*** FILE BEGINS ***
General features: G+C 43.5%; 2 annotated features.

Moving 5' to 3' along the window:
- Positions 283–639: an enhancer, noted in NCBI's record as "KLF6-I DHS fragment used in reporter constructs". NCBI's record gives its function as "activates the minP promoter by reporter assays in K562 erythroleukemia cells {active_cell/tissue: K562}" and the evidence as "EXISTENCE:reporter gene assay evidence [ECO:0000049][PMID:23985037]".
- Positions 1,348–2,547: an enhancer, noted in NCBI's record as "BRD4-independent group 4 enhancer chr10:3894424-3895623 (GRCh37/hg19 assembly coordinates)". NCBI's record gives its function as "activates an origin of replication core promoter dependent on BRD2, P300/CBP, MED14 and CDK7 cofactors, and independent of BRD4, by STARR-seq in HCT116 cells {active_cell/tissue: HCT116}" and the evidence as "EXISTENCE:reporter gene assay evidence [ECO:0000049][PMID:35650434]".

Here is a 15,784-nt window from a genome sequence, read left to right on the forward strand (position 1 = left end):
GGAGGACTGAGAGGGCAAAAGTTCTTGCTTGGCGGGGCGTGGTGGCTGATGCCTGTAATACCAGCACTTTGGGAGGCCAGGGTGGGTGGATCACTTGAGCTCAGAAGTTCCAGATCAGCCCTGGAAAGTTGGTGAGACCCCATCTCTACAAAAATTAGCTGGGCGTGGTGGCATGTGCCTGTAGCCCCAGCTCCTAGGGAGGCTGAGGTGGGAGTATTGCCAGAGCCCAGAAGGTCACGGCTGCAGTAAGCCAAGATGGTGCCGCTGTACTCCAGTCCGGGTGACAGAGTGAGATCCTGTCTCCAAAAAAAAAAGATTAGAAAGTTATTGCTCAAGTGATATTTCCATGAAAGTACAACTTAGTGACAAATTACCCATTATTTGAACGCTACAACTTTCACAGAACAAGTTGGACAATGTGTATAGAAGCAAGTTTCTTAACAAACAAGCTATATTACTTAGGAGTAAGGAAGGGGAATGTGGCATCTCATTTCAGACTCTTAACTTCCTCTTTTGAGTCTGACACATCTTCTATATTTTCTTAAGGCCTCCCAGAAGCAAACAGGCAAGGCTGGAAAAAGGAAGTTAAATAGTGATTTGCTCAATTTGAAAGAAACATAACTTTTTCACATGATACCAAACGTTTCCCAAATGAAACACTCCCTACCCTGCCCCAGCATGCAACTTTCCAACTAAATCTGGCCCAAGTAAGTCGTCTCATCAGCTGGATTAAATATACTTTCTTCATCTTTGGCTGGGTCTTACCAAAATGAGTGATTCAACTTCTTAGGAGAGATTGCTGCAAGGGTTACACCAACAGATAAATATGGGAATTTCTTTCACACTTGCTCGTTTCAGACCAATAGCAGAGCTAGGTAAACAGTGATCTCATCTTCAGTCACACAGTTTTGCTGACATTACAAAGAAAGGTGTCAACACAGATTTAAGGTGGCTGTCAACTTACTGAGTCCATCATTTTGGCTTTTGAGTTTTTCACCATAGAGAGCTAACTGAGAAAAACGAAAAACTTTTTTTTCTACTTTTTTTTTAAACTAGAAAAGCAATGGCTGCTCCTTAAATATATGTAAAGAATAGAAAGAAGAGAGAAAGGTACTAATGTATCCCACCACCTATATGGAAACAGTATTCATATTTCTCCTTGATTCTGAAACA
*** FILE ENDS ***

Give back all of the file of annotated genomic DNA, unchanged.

General features: G+C 43.5%; 2 annotated features.

Moving 5' to 3' along the window:
- Positions 283–639: an enhancer, noted in NCBI's record as "KLF6-I DHS fragment used in reporter constructs". NCBI's record gives its function as "activates the minP promoter by reporter assays in K562 erythroleukemia cells {active_cell/tissue: K562}" and the evidence as "EXISTENCE:reporter gene assay evidence [ECO:0000049][PMID:23985037]".
- Positions 1,348–2,547: an enhancer, noted in NCBI's record as "BRD4-independent group 4 enhancer chr10:3894424-3895623 (GRCh37/hg19 assembly coordinates)". NCBI's record gives its function as "activates an origin of replication core promoter dependent on BRD2, P300/CBP, MED14 and CDK7 cofactors, and independent of BRD4, by STARR-seq in HCT116 cells {active_cell/tissue: HCT116}" and the evidence as "EXISTENCE:reporter gene assay evidence [ECO:0000049][PMID:35650434]".

Here is a 15,784-nt window from a genome sequence, read left to right on the forward strand (position 1 = left end):
GGAGGACTGAGAGGGCAAAAGTTCTTGCTTGGCGGGGCGTGGTGGCTGATGCCTGTAATACCAGCACTTTGGGAGGCCAGGGTGGGTGGATCACTTGAGCTCAGAAGTTCCAGATCAGCCCTGGAAAGTTGGTGAGACCCCATCTCTACAAAAATTAGCTGGGCGTGGTGGCATGTGCCTGTAGCCCCAGCTCCTAGGGAGGCTGAGGTGGGAGTATTGCCAGAGCCCAGAAGGTCACGGCTGCAGTAAGCCAAGATGGTGCCGCTGTACTCCAGTCCGGGTGACAGAGTGAGATCCTGTCTCCAAAAAAAAAAGATTAGAAAGTTATTGCTCAAGTGATATTTCCATGAAAGTACAACTTAGTGACAAATTACCCATTATTTGAACGCTACAACTTTCACAGAACAAGTTGGACAATGTGTATAGAAGCAAGTTTCTTAACAAACAAGCTATATTACTTAGGAGTAAGGAAGGGGAATGTGGCATCTCATTTCAGACTCTTAACTTCCTCTTTTGAGTCTGACACATCTTCTATATTTTCTTAAGGCCTCCCAGAAGCAAACAGGCAAGGCTGGAAAAAGGAAGTTAAATAGTGATTTGCTCAATTTGAAAGAAACATAACTTTTTCACATGATACCAAACGTTTCCCAAATGAAACACTCCCTACCCTGCCCCAGCATGCAACTTTCCAACTAAATCTGGCCCAAGTAAGTCGTCTCATCAGCTGGATTAAATATACTTTCTTCATCTTTGGCTGGGTCTTACCAAAATGAGTGATTCAACTTCTTAGGAGAGATTGCTGCAAGGGTTACACCAACAGATAAATATGGGAATTTCTTTCACACTTGCTCGTTTCAGACCAATAGCAGAGCTAGGTAAACAGTGATCTCATCTTCAGTCACACAGTTTTGCTGACATTACAAAGAAAGGTGTCAACACAGATTTAAGGTGGCTGTCAACTTACTGAGTCCATCATTTTGGCTTTTGAGTTTTTCACCATAGAGAGCTAACTGAGAAAAACGAAAAACTTTTTTTTCTACTTTTTTTTTAAACTAGAAAAGCAATGGCTGCTCCTTAAATATATGTAAAGAATAGAAAGAAGAGAGAAAGGTACTAATGTATCCCACCACCTATATGGAAACAGTATTCATATTTCTCCTTGATTCTGAAACA